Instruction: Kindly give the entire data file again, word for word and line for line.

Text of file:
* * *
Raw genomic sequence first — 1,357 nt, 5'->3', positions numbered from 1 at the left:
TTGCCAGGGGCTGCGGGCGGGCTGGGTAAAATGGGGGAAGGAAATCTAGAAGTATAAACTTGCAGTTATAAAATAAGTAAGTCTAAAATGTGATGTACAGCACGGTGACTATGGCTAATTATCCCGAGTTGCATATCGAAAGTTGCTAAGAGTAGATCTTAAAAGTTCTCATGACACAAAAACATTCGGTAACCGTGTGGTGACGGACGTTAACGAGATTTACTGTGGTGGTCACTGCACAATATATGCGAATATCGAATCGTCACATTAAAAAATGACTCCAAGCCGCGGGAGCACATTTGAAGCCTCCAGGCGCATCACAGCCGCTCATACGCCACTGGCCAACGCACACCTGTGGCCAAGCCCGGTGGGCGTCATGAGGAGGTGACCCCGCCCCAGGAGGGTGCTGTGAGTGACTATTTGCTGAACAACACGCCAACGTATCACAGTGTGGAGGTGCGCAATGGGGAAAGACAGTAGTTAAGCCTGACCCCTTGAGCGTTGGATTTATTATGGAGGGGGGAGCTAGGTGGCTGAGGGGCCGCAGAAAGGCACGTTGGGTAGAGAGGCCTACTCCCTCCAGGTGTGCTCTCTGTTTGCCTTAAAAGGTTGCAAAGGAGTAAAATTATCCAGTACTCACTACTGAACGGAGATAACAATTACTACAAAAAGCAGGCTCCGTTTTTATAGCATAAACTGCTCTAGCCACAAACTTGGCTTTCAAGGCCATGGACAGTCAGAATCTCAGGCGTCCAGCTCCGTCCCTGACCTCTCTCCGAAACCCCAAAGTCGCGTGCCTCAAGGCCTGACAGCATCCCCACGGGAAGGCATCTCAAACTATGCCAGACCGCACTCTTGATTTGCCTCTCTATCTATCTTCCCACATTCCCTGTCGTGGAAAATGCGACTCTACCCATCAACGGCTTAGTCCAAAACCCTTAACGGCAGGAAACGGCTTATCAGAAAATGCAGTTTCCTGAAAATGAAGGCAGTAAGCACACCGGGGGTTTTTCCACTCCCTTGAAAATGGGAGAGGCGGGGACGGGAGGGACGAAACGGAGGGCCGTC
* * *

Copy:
Raw genomic sequence first — 1,357 nt, 5'->3', positions numbered from 1 at the left:
TTGCCAGGGGCTGCGGGCGGGCTGGGTAAAATGGGGGAAGGAAATCTAGAAGTATAAACTTGCAGTTATAAAATAAGTAAGTCTAAAATGTGATGTACAGCACGGTGACTATGGCTAATTATCCCGAGTTGCATATCGAAAGTTGCTAAGAGTAGATCTTAAAAGTTCTCATGACACAAAAACATTCGGTAACCGTGTGGTGACGGACGTTAACGAGATTTACTGTGGTGGTCACTGCACAATATATGCGAATATCGAATCGTCACATTAAAAAATGACTCCAAGCCGCGGGAGCACATTTGAAGCCTCCAGGCGCATCACAGCCGCTCATACGCCACTGGCCAACGCACACCTGTGGCCAAGCCCGGTGGGCGTCATGAGGAGGTGACCCCGCCCCAGGAGGGTGCTGTGAGTGACTATTTGCTGAACAACACGCCAACGTATCACAGTGTGGAGGTGCGCAATGGGGAAAGACAGTAGTTAAGCCTGACCCCTTGAGCGTTGGATTTATTATGGAGGGGGGAGCTAGGTGGCTGAGGGGCCGCAGAAAGGCACGTTGGGTAGAGAGGCCTACTCCCTCCAGGTGTGCTCTCTGTTTGCCTTAAAAGGTTGCAAAGGAGTAAAATTATCCAGTACTCACTACTGAACGGAGATAACAATTACTACAAAAAGCAGGCTCCGTTTTTATAGCATAAACTGCTCTAGCCACAAACTTGGCTTTCAAGGCCATGGACAGTCAGAATCTCAGGCGTCCAGCTCCGTCCCTGACCTCTCTCCGAAACCCCAAAGTCGCGTGCCTCAAGGCCTGACAGCATCCCCACGGGAAGGCATCTCAAACTATGCCAGACCGCACTCTTGATTTGCCTCTCTATCTATCTTCCCACATTCCCTGTCGTGGAAAATGCGACTCTACCCATCAACGGCTTAGTCCAAAACCCTTAACGGCAGGAAACGGCTTATCAGAAAATGCAGTTTCCTGAAAATGAAGGCAGTAAGCACACCGGGGGTTTTTCCACTCCCTTGAAAATGGGAGAGGCGGGGACGGGAGGGACGAAACGGAGGGCCGTC